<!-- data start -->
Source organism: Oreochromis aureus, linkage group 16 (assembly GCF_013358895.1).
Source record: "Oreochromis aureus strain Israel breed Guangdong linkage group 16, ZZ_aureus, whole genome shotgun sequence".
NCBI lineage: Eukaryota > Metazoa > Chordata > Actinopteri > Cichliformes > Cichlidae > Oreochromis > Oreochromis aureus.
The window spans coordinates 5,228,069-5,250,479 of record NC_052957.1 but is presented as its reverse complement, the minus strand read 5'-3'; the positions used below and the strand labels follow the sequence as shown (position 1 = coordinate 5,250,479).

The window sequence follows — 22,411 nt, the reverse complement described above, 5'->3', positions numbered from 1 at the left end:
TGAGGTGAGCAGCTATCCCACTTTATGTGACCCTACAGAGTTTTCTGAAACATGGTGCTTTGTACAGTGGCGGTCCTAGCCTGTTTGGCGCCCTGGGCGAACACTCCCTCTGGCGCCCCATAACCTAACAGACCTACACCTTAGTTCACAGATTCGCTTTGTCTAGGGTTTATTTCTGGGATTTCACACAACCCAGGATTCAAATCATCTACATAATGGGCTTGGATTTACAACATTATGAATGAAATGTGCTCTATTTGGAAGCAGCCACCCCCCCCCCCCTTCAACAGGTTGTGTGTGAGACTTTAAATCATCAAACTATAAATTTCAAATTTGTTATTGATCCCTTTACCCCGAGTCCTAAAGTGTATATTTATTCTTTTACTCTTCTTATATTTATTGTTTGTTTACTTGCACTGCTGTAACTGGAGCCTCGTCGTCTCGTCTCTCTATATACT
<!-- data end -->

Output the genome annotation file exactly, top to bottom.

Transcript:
Source organism: Oreochromis aureus, linkage group 16 (assembly GCF_013358895.1).
Source record: "Oreochromis aureus strain Israel breed Guangdong linkage group 16, ZZ_aureus, whole genome shotgun sequence".
NCBI lineage: Eukaryota > Metazoa > Chordata > Actinopteri > Cichliformes > Cichlidae > Oreochromis > Oreochromis aureus.
The window spans coordinates 5,228,069-5,250,479 of record NC_052957.1 but is presented as its reverse complement, the minus strand read 5'-3'; the positions used below and the strand labels follow the sequence as shown (position 1 = coordinate 5,250,479).

The window sequence follows — 22,411 nt, the reverse complement described above, 5'->3', positions numbered from 1 at the left end:
TGAGGTGAGCAGCTATCCCACTTTATGTGACCCTACAGAGTTTTCTGAAACATGGTGCTTTGTACAGTGGCGGTCCTAGCCTGTTTGGCGCCCTGGGCGAACACTCCCTCTGGCGCCCCATAACCTAACAGACCTACACCTTAGTTCACAGATTCGCTTTGTCTAGGGTTTATTTCTGGGATTTCACACAACCCAGGATTCAAATCATCTACATAATGGGCTTGGATTTACAACATTATGAATGAAATGTGCTCTATTTGGAAGCAGCCACCCCCCCCCCCCTTCAACAGGTTGTGTGTGAGACTTTAAATCATCAAACTATAAATTTCAAATTTGTTATTGATCCCTTTACCCCGAGTCCTAAAGTGTATATTTATTCTTTTACTCTTCTTATATTTATTGTTTGTTTACTTGCACTGCTGTAACTGGAGCCTCGTCGTCTCGTCTCTCTATATACT